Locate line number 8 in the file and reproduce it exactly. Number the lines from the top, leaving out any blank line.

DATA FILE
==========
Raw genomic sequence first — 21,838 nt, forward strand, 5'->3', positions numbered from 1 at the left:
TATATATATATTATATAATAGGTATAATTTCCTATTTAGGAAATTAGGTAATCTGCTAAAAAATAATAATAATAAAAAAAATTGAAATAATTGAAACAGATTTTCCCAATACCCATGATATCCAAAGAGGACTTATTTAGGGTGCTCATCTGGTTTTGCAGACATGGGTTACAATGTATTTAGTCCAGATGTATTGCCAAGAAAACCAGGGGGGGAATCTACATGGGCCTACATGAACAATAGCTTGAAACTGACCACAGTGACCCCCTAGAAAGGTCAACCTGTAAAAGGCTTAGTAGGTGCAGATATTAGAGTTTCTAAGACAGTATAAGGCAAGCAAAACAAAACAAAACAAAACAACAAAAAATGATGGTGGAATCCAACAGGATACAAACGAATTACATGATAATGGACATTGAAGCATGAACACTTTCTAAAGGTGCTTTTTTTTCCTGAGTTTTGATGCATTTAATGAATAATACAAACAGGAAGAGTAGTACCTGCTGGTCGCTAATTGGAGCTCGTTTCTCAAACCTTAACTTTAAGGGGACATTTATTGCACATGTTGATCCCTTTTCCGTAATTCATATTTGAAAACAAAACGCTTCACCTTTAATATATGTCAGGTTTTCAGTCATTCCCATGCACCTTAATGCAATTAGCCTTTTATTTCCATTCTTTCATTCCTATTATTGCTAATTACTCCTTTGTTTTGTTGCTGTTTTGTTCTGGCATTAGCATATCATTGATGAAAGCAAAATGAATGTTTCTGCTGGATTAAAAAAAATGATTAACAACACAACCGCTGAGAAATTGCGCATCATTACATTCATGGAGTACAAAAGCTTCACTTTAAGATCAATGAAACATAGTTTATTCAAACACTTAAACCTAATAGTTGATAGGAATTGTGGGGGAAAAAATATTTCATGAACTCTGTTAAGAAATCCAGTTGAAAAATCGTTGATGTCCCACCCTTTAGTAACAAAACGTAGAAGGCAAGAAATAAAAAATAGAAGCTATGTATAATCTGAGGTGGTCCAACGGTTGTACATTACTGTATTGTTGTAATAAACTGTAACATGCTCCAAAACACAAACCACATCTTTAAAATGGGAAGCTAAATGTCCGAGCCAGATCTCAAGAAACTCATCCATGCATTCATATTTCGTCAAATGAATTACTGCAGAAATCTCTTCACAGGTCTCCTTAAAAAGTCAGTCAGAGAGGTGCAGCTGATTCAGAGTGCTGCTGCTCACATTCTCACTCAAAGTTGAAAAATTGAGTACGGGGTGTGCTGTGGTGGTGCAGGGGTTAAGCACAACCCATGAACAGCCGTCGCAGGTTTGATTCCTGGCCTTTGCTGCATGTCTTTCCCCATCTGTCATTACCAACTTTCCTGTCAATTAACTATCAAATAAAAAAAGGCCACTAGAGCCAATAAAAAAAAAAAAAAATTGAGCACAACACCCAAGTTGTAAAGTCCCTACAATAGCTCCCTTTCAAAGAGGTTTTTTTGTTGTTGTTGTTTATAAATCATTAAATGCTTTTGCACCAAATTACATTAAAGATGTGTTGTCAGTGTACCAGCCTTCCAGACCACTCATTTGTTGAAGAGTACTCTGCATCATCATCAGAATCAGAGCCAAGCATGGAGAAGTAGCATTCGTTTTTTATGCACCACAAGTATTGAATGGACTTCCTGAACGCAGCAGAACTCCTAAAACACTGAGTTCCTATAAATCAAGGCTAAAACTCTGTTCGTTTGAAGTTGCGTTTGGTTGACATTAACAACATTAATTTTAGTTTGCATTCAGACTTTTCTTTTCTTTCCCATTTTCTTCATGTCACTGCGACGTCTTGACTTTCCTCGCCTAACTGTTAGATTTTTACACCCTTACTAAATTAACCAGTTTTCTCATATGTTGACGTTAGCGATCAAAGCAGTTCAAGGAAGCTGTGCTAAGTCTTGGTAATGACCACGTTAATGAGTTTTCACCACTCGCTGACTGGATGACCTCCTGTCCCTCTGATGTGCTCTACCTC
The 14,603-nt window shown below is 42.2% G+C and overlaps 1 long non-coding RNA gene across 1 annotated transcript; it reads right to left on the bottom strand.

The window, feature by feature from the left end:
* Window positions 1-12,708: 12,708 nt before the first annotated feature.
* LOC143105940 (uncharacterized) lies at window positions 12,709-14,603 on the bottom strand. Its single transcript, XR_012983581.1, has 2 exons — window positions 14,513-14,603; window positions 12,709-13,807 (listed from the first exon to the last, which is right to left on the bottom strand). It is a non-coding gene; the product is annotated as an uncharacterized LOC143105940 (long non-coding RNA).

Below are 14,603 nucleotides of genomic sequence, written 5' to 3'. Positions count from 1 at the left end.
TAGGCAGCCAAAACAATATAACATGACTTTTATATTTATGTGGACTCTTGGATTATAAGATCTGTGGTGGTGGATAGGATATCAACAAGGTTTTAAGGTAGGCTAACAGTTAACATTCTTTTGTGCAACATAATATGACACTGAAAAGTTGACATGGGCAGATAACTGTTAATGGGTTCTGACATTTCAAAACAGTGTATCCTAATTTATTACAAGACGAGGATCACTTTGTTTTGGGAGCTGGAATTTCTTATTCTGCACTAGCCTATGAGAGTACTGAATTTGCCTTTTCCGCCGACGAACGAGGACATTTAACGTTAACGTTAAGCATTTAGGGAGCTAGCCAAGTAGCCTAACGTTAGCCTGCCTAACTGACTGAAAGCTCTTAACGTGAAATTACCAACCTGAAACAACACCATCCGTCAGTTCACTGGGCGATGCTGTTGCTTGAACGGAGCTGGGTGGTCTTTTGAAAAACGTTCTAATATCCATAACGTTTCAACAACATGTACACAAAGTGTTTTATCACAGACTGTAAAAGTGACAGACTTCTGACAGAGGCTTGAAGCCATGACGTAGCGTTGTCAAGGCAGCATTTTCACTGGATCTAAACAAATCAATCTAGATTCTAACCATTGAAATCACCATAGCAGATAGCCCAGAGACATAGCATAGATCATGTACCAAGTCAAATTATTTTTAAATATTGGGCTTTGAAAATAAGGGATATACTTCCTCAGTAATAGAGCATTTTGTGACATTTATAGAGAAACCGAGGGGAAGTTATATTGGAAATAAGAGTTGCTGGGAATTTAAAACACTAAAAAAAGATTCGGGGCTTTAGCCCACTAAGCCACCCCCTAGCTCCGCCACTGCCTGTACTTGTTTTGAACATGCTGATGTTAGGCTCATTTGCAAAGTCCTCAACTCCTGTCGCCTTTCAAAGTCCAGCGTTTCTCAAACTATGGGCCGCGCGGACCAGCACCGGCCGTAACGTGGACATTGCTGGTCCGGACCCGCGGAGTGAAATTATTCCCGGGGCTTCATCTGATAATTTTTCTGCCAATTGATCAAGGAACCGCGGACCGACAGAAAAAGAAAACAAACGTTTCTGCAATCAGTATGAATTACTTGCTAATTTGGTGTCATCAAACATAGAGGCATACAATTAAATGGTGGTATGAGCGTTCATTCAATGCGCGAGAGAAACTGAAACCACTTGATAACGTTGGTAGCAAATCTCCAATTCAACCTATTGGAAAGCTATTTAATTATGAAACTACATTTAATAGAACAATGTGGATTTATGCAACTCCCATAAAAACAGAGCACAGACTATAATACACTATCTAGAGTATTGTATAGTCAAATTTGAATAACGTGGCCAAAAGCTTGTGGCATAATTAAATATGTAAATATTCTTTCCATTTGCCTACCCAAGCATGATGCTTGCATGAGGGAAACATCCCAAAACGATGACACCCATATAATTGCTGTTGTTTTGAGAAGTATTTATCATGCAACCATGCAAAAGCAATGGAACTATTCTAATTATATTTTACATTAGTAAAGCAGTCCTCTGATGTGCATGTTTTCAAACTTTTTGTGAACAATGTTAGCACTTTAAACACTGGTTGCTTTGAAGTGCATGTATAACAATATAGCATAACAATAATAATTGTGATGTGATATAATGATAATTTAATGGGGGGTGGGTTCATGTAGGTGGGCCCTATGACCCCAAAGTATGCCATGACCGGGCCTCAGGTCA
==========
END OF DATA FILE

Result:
TAGGCAGCCAAAACAATATAACATGACTTTTATATTTATGTGGACTCTTGGATTATAAGATCTGTGGTGGTGGATAGGATATCAACAAGGTTTTAAGGTAGGCTAACAGTTAACATTCTTTTGTGCAACATAATATGACACTGAAAAGTTGACATGGGCAGATAACTGTTAATGGGTTCTGACATTTCAAAACAGTGTATCCTAATTTATTACAAGACGAGGATCACTTTGTTTTGGGAGCTGGAATTTCTTATTCTGCACTAGCCTATGAGAGTACTGAATTTGCCTTTTCCGCCGACGAACGAGGACATTTAACGTTAACGTTAAGCATTTAGGGAGCTAGCCAAGTAGCCTAACGTTAGCCTGCCTAACTGACTGAAAGCTCTTAACGTGAAATTACCAACCTGAAACAACACCATCCGTCAGTTCACTGGGCGATGCTGTTGCTTGAACGGAGCTGGGTGGTCTTTTGAAAAACGTTCTAATATCCATAACGTTTCAACAACATGTACACAAAGTGTTTTATCACAGACTGTAAAAGTGACAGACTTCTGACAGAGGCTTGAAGCCATGACGTAGCGTTGTCAAGGCAGCATTTTCACTGGATCTAAACAAATCAATCTAGATTCTAACCATTGAAATCACCATAGCAGATAGCCCAGAGACATAGCATAGATCATGTACCAAGTCAAATTATTTTTAAATATTGGGCTTTGAAAATAAGGGATATACTTCCTCAGTAATAGAGCATTTTGTGACATTTATAGAGAAACCGAGGGGAAGTTATATTGGAAATAAGAGTTGCTGGGAATTTAAAACACTAAAAAAAGATTCGGGGCTTTAGCCCACTAAGCCACCCCCTAGCTCCGCCACTGCCTGTACTTGTTTTGAACATGCTGATGTTAGGCTCATTTGCAAAGTCCTCAACTCCTGTCGCCTTTCAAAGTCCAGCGTTTCTCAAACTATGGGCCGCGCGGACCAGCACCGGCCGTAACGTGGACATTGCTGGTCCGGACCCGCGGAGTGAAATTATTCCCGGGGCTTCATCTGATAATTTTTCTGCCAATTGATCAAGGAACCGCGGACCGACAGAAAAAGAAAACAAACGTTTCTGCAATCAGTATGAATTACTTGCTAATTTGGTGTCATCAAACATAGAGGCATACAATTAAATGGTGGTATGAGCGTTCATTCAATGCGCGAGAGAAACTGAAACCACTTGATAACGTTGGTAGCAAATCTCCAATTCAACCTATTGGAAAGCTATTTAATTATGAAACTACATTTAATAGAACAATGTGGATTTATGCAACTCCCATAAAAACAGAGCACAGACTATAATACACTATCTAGAGTATTGTATAGTCAAATTTGAATAACGTGGCCAAAAGCTTGTGGCATAATTAAATATGTAAATATTCTTTCCATTTGCCTACCCAAGCATGATGCTTGCATGAGGGAAACATCCCAAAACGATGACACCCATATAATTGCTGTTGTTTTGAGAAGTATTTATCATGCAACCATGCAAAAGCAATGGAACTATTCTAATTATATTTTACATTAGTAAAGCAGTCCTCTGATGTGCATGTTTTCAAACTTTTTGTGAACAATGTTAGCACTTTAAACACTGGTTGCTTTGAAGTGCATGTATAACAATATAGCATAACAATAATAATTGTGATGTGATATAATGATAATTTAATGGGGGGTGGGTTCATGTAGGTGGGCCCTATGACCCCAAAGTATGCCATGACCGGGCCTCAGGTCA